Shrines - Very rarely you'll come across a creepy shrine. Praying to it offers a random and unexplained modifier to your game. It could be good (and usually is) or it could be bad. Or it could be functionally meaningless! It's a crap shoot, but hey, I say go for it. You'll never know what you could get unless you try! (Spoken like a true degenerate gambler.)
Jukeboxes - These play music.
Wolf Fountains - I don't know the actual name for these, but I love those crazy wolf head reliefs. These mystical hydration stations refill a good chunk of your HP/MP and are a real lifesaver. They are a one-time resource and stick around until you use them, so be smart and only drink them dry when you need to.
Journals - These diary entries form the narrative backbone of Rogue Legacy. They're flippant, sarcastic, and sad. Pitch perfect.
Booyan the jerkass clown - Another rare event, I didn't come across Booyan and his bizarre circus sideshow until really late in the game and now I see him fairly frequently, so he might be level locked (or I just survive and explore more now). Anyway, Booyan is a jerkass clown who will challenge you with a couple of minigames. One has you trying to peg 8 increasingly fast moving targets with daggers from across the screen, the other wants you to take out a bunch of targets with 5 axe throws.
It's time for honesty, I have never beaten either challenge. Booyan promises a fabulous prize if you pull it off and it's always bugged me that I don't know what it is. But seeing as how I've collected every weapon and rune without his jerkass help now, I can't imagine it's anything great. Next time I see him I'm gonna tell him where he can stick his flippin' throwing axes.
Between every generation you get a chance to upgrade the family homestead and your generational stats. These boosts are permanent and apply to every character class (although some might benefit from some stats more than others). As you upgrade the basic stats and collect additional character classes, more advanced and esoteric options will open up.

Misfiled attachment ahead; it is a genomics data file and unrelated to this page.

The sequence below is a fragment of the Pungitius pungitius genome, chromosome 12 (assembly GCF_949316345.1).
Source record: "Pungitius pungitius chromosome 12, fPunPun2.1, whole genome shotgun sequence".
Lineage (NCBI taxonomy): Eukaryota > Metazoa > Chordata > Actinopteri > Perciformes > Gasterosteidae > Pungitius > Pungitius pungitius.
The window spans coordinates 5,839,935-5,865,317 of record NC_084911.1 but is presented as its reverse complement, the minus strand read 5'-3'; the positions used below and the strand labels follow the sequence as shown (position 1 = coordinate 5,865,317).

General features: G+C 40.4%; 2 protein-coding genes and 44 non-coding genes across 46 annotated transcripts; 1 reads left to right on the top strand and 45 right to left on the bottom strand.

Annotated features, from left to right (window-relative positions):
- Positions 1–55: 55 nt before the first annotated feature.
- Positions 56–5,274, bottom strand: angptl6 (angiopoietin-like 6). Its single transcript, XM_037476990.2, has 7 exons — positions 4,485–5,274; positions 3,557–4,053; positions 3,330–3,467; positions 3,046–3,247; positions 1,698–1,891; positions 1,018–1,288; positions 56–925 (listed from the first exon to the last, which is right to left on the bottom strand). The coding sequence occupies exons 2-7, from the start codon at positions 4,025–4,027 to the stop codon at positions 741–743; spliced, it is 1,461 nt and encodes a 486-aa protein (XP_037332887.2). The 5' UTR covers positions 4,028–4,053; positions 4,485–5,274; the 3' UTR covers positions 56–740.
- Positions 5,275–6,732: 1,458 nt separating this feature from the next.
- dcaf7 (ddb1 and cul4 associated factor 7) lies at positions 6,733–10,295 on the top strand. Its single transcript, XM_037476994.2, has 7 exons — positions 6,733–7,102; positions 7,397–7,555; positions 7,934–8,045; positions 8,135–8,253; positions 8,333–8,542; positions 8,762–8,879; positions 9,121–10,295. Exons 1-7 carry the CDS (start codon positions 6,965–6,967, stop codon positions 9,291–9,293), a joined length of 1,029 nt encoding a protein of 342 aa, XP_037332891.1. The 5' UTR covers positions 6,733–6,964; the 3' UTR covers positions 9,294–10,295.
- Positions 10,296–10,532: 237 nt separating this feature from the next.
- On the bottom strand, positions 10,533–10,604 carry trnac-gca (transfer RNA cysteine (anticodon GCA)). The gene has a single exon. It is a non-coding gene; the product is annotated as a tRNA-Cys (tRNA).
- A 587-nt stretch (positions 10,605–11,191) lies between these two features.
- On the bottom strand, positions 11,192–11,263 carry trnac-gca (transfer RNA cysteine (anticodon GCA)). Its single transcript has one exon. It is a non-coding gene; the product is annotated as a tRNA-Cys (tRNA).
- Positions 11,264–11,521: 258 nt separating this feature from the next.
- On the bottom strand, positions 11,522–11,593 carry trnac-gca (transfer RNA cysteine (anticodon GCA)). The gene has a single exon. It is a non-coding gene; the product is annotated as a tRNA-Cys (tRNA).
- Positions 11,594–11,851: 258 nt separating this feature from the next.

I'm not going to insult your intelligence and describe every single one of these. You can probably figure out what a health upgrade is and why it might be useful. I will go over some of the more interesting options I either found really handy, didn't discover until way too late, or completely wasted my hard earned gold on. Benefit from my suffering!
Armour Up - I waited way too long to start pumping points into this skill. The moment I did I started living longer. A nice side bonus to this upgrade is that by the time you unlock it, you'll probably have already raised your regular health stat to the point where it's getting expensive. Armour provides the same basic function (keeping you alive longer) with less cost!
Potion Up - This upgrade will increase the amount of HP/MP you regain from items. It's kind of expensive, but worth every penny. Regularly a piece of chicken will heal you up for 10% of your health, but with fully maxed out Potion Up, you get a beefy 15%. You'll probably want other stats first, but don't forget it.
Invulnerability Time up - Criminally good. Having .5 more seconds of invulnerability after being hit doesn't sound like much, but it's great. Get tackled by a monster? Take some freebie swings at it as it clips into you. Screw up and fall in a spike pit? Just walk to the other side. Criminal.
Crit chance/Crit damage - Shockingly great. I almost always gravitate towards crit-based characters and gimmicks whenever a game offers the chance. Often it doesn't pan out and I get stuck with a weak character who's luck never seems to come through when it needs to. This isnot the case with Rogue Legacy.
Investing heavily in the crit stats and combining it with crit boosting equipment can yield tremendous results. You'll be landing crits with well over half your swings (even more with the Knave) and hit for nearly four times the damage of an average swipe. It's ridiculously great and would border on game breaking if the enemies weren't so tough. I highly recommend buffing up your crit, even if you don't like to play as Knaves much, it's a stat that can help every class (except for Ninjas, but fuck them.)